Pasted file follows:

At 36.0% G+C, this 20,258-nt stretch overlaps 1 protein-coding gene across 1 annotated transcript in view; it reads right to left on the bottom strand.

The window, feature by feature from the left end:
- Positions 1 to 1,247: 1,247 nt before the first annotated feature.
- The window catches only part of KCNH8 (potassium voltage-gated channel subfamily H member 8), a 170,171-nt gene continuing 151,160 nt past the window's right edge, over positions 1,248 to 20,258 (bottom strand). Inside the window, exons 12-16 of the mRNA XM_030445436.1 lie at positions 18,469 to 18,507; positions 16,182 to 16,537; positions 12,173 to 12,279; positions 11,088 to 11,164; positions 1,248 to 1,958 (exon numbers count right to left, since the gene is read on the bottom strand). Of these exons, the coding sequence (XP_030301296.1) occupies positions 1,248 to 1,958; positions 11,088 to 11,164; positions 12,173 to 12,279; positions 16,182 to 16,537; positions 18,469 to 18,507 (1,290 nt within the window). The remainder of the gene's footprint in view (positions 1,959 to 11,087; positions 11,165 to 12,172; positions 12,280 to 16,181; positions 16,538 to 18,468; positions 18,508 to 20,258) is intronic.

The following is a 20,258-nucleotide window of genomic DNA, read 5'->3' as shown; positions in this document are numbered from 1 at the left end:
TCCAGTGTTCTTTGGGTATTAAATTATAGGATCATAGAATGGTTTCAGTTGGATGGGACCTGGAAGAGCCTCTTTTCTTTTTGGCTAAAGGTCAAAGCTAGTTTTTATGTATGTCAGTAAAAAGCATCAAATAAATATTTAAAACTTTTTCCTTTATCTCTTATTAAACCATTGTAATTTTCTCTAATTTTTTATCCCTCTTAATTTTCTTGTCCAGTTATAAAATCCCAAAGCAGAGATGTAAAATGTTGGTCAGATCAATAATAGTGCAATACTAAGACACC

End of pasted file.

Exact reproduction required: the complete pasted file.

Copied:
At 36.0% G+C, this 20,258-nt stretch overlaps 1 protein-coding gene across 1 annotated transcript in view; it reads right to left on the bottom strand.

The window, feature by feature from the left end:
- Positions 1 to 1,247: 1,247 nt before the first annotated feature.
- The window catches only part of KCNH8 (potassium voltage-gated channel subfamily H member 8), a 170,171-nt gene continuing 151,160 nt past the window's right edge, over positions 1,248 to 20,258 (bottom strand). Inside the window, exons 12-16 of the mRNA XM_030445436.1 lie at positions 18,469 to 18,507; positions 16,182 to 16,537; positions 12,173 to 12,279; positions 11,088 to 11,164; positions 1,248 to 1,958 (exon numbers count right to left, since the gene is read on the bottom strand). Of these exons, the coding sequence (XP_030301296.1) occupies positions 1,248 to 1,958; positions 11,088 to 11,164; positions 12,173 to 12,279; positions 16,182 to 16,537; positions 18,469 to 18,507 (1,290 nt within the window). The remainder of the gene's footprint in view (positions 1,959 to 11,087; positions 11,165 to 12,172; positions 12,280 to 16,181; positions 16,538 to 18,468; positions 18,508 to 20,258) is intronic.

The following is a 20,258-nucleotide window of genomic DNA, read 5'->3' as shown; positions in this document are numbered from 1 at the left end:
TCCAGTGTTCTTTGGGTATTAAATTATAGGATCATAGAATGGTTTCAGTTGGATGGGACCTGGAAGAGCCTCTTTTCTTTTTGGCTAAAGGTCAAAGCTAGTTTTTATGTATGTCAGTAAAAAGCATCAAATAAATATTTAAAACTTTTTCCTTTATCTCTTATTAAACCATTGTAATTTTCTCTAATTTTTTATCCCTCTTAATTTTCTTGTCCAGTTATAAAATCCCAAAGCAGAGATGTAAAATGTTGGTCAGATCAATAATAGTGCAATACTAAGACACC